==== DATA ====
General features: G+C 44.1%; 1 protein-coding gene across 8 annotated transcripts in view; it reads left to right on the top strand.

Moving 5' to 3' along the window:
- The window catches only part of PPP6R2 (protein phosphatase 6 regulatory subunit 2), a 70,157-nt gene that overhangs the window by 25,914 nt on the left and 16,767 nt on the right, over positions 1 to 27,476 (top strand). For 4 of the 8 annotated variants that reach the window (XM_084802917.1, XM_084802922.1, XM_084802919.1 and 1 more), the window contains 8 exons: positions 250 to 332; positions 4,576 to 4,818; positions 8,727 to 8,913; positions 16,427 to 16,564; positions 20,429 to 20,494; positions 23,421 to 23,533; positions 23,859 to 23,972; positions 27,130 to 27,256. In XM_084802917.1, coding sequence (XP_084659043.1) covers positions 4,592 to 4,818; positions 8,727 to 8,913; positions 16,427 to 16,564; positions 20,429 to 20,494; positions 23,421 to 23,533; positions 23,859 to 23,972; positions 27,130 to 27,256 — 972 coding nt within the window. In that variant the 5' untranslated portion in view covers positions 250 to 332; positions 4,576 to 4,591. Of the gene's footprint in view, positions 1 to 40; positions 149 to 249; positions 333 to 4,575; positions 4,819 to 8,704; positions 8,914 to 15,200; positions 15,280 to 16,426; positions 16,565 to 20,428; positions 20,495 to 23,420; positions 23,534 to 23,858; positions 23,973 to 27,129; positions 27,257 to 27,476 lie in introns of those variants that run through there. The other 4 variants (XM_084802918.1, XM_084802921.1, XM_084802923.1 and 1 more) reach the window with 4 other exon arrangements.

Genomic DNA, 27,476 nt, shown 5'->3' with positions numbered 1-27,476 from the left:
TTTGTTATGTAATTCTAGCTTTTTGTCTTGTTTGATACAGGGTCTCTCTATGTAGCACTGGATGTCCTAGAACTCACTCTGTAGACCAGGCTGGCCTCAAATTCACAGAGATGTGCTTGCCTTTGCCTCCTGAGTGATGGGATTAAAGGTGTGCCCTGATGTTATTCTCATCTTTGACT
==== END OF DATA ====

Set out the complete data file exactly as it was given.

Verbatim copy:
General features: G+C 44.1%; 1 protein-coding gene across 8 annotated transcripts in view; it reads left to right on the top strand.

Moving 5' to 3' along the window:
- The window catches only part of PPP6R2 (protein phosphatase 6 regulatory subunit 2), a 70,157-nt gene that overhangs the window by 25,914 nt on the left and 16,767 nt on the right, over positions 1 to 27,476 (top strand). For 4 of the 8 annotated variants that reach the window (XM_084802917.1, XM_084802922.1, XM_084802919.1 and 1 more), the window contains 8 exons: positions 250 to 332; positions 4,576 to 4,818; positions 8,727 to 8,913; positions 16,427 to 16,564; positions 20,429 to 20,494; positions 23,421 to 23,533; positions 23,859 to 23,972; positions 27,130 to 27,256. In XM_084802917.1, coding sequence (XP_084659043.1) covers positions 4,592 to 4,818; positions 8,727 to 8,913; positions 16,427 to 16,564; positions 20,429 to 20,494; positions 23,421 to 23,533; positions 23,859 to 23,972; positions 27,130 to 27,256 — 972 coding nt within the window. In that variant the 5' untranslated portion in view covers positions 250 to 332; positions 4,576 to 4,591. Of the gene's footprint in view, positions 1 to 40; positions 149 to 249; positions 333 to 4,575; positions 4,819 to 8,704; positions 8,914 to 15,200; positions 15,280 to 16,426; positions 16,565 to 20,428; positions 20,495 to 23,420; positions 23,534 to 23,858; positions 23,973 to 27,129; positions 27,257 to 27,476 lie in introns of those variants that run through there. The other 4 variants (XM_084802918.1, XM_084802921.1, XM_084802923.1 and 1 more) reach the window with 4 other exon arrangements.

Genomic DNA, 27,476 nt, shown 5'->3' with positions numbered 1-27,476 from the left:
TTTGTTATGTAATTCTAGCTTTTTGTCTTGTTTGATACAGGGTCTCTCTATGTAGCACTGGATGTCCTAGAACTCACTCTGTAGACCAGGCTGGCCTCAAATTCACAGAGATGTGCTTGCCTTTGCCTCCTGAGTGATGGGATTAAAGGTGTGCCCTGATGTTATTCTCATCTTTGACT